58. 58. 58 | Confidential. © Copyright J.S. Ferraro. All Rights Reserved, 2020. Not for distribution. AUDIENCE QUESTION: Rob, with the larger numbers of feeder cattle outside feedlots, when do they come into the feedlots and when do they get shipped to the slaughter plants? What is your outlook for Q1 2021 beef supplies? DR. ROB MURPHY I think those feeder cattle will come into the feedyards in a big way during October, November & December. By then, the backlog should be cleared and cattle prices will be higher, providing some optimism for cattle feeders. They will respond by placing aggressively in Q4. Right now, I'm projecting Q1 2021 commercial beef production to be down 2.5% from the year prior. I have per capita disappearance in Q1 down 4%.
  59. 59. 59 | Confidential. © Copyright J.S. Ferraro. All Rights Reserved, 2020. Not for distribution. AUDIENCE QUESTION: Where did non-placed feeders go? Did they disappear? DR. ROB MURPHY KEVIN GRIER They did not disappear. They are currently out on pasture and will likely be moved into feedyards this fall. I expect larger numbers than usual will be marketed in the fall that should have been placed in the early spring.
  60. 60. 60 | Confidential. © Copyright J.S. Ferraro. All Rights Reserved, 2020. Not for distribution. AUDIENCE QUESTION: How much do promotions impact sales at the food service level vs. volumes? Will there be a lot of discounting to get consumers back into restaurants? DR. ROB MURPHY I'm not sure that there will be a lot of discounting at foodservice in order to bring customers back. If consumers fear for their health, discounting won't do much to bring them back in. That said, I would expect that QSRs, which have drive- thru capability, would be more likely to discount than dine-in operations.
  61. 61. 61 | Confidential. © Copyright J.S. Ferraro. All Rights Reserved, 2020. Not for distribution. AUDIENCE QUESTION: Do you think the US pork industry will run into a capacity constraint in Q4? DR. ROB MURPHY Great question. I think its possible. Right now pork packers don't seem to be able to do more than 2.6 million head per week, likely because COVID protocols have reduced chain speeds. If 2.6 million is the most they can handle, then there will be some capacity problems this fall because my models project that the industry will need several weeks of 2.7-2.8 million head kills to clear all of the animals targeted to Q4.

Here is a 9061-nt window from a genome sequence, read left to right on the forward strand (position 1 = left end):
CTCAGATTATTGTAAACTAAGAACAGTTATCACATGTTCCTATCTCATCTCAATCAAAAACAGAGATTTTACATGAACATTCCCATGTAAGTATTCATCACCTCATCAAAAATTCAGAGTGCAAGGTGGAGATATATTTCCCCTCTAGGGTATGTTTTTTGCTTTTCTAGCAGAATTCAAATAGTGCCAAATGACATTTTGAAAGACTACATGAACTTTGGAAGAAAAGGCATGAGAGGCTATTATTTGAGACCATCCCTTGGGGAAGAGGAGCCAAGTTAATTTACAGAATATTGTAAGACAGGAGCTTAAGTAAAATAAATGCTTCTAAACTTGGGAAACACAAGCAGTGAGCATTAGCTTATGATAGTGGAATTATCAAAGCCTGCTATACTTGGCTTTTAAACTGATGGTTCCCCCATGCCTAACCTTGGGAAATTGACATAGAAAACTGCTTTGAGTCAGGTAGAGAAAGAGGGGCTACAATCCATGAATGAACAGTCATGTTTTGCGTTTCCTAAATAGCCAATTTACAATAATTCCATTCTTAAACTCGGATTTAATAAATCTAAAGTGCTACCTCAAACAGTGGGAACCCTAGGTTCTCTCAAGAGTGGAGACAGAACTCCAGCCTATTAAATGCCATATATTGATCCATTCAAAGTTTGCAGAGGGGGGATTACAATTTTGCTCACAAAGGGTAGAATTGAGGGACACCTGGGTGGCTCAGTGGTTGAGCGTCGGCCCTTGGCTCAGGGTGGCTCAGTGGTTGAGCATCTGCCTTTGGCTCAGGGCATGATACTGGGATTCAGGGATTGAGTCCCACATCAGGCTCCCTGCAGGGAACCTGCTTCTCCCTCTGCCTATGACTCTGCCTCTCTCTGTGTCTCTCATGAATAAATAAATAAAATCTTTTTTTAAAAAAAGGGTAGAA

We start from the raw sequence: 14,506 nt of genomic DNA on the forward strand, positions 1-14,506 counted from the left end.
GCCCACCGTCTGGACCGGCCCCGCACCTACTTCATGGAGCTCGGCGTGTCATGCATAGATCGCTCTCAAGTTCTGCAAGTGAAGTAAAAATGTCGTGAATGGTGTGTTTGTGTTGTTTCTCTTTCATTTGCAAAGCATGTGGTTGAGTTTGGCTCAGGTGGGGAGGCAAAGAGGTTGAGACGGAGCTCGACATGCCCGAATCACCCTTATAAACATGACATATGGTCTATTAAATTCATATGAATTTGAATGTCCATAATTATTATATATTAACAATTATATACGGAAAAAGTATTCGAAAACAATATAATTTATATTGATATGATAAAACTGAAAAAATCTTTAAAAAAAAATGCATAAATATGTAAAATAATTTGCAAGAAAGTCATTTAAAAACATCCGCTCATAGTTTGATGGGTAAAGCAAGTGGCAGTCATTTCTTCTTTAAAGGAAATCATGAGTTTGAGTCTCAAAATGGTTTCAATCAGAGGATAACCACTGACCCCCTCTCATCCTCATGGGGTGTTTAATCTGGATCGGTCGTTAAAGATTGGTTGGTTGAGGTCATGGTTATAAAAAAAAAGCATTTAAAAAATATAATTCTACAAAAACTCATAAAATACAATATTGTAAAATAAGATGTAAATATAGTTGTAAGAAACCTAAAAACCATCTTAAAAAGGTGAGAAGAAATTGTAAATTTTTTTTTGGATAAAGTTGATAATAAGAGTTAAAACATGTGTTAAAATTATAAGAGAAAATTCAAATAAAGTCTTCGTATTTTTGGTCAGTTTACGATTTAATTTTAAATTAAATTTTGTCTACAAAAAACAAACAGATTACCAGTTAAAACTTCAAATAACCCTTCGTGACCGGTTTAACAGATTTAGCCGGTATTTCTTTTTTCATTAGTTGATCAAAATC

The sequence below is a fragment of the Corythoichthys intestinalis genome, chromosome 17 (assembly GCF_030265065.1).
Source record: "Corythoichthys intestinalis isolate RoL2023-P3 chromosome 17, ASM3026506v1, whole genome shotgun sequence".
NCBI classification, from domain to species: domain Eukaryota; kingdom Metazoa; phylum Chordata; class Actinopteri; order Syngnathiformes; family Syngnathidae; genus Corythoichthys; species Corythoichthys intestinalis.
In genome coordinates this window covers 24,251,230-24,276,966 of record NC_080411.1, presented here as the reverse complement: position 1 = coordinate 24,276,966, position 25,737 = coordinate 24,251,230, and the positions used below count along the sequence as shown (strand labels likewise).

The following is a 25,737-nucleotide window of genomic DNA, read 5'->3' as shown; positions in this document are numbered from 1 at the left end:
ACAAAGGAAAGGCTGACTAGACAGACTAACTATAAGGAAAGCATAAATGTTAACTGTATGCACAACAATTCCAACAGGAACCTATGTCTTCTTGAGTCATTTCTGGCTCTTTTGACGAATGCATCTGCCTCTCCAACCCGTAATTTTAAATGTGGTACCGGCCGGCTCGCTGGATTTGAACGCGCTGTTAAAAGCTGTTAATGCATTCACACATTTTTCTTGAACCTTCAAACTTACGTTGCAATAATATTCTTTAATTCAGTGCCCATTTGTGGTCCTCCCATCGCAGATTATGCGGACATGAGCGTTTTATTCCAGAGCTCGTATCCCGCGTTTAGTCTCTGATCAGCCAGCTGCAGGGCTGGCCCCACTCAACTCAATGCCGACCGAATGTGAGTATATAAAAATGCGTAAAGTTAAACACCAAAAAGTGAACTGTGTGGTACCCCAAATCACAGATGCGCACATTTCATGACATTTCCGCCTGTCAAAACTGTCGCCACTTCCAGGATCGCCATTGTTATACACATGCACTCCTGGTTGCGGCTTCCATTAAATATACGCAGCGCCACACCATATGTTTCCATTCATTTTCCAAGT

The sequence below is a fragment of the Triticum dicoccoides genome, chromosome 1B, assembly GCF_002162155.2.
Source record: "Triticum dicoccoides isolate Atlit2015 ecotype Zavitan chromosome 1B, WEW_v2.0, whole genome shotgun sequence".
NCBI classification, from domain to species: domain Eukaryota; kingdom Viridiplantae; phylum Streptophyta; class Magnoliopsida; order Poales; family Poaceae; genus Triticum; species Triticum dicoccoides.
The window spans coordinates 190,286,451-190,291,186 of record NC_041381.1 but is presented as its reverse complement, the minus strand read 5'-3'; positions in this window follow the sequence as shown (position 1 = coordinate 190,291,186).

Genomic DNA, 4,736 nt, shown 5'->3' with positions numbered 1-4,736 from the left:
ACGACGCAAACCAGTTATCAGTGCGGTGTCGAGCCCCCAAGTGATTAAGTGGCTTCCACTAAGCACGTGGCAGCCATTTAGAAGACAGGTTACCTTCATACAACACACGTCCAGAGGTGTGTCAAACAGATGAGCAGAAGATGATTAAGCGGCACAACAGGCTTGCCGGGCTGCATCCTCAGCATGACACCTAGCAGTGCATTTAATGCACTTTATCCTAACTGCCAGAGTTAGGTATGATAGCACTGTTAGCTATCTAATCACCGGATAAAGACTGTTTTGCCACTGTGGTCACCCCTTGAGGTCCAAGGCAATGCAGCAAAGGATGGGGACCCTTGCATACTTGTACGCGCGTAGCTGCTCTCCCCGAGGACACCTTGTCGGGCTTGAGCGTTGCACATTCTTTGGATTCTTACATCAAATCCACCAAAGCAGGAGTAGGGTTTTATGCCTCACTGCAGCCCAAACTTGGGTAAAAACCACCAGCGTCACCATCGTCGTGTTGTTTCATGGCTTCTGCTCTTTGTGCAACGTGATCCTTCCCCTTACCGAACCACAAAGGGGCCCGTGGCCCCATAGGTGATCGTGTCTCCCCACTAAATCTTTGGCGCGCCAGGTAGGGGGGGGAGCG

62. 62. 62 | Confidential. © Copyright J.S. Ferraro. All Rights Reserved, 2020. Not for distribution. AUDIENCE QUESTION: What is the actual level of governmental support that US hog producers receive? DR. ROB MURPHY This is hard to quantify because there have been several rounds of assistance provided to hog producers and there may be more to come (it’s an election year after all). My best guess at this point is somewhere between $30-50/head, all total, but not all producers received assistance.
  63. 63. 63 | Confidential. © Copyright J.S. Ferraro. All Rights Reserved, 2020. Not for distribution. AUDIENCE QUESTION: Will we see further relief in lean trimmings both domestic (USA / Canada) and imported (Australia, New Zealand et al.)? DR. ROB MURPHY I think lean trim prices will continue to work slowly lower, both domestic and imported. Bigger cow kills in North America this fall will help to make that happen. Of course the risk is that the recession causes consumers to up their demand for ground beef as they trade down from higher-priced options. So, supply gets bigger but demand could also be stronger as the recession deepens. I see supply winning, but not by much, and thus prices drift very slowly lower.
  64. 64. 64 | Confidential. © Copyright J.S. Ferraro. All Rights Reserved, 2020. Not for distribution. AUDIENCE QUESTION: How will pork exports to Mexico be impacted for the remainder of the year? DR. ROB MURPHY I think pork exports to Mexico will strengthen as we move into fall. Right now those exports are about flat with last year, but I could easily see us finishing 2020 with exports to Mexico up somewhere in the 3-6% range YOY.
  65. 65. 65 | Confidential. © Copyright J.S. Ferraro. All Rights Reserved, 2020. Not for distribution. AUDIENCE QUESTION: What effects will there be from packers asking pork families to settle for a lower price mechanism, understanding that these families have been seeing losses since Aug. 2019? DR. ROB MURPHY Unfortunately for hog producers, their bargaining power is limited at present. With packers in the driver's seat, they will attempt to negotiate pricing mechanisms that are less favorable for producers. In many cases, producers don't have a lot of options for places to sell their hogs and thus could be forced to accept less favorable terms. The only thing I can recommend to producers is to keep the contract short, because hog numbers should be tighter in 2021 and thus they will have more leverage when it comes time to re-up the contract.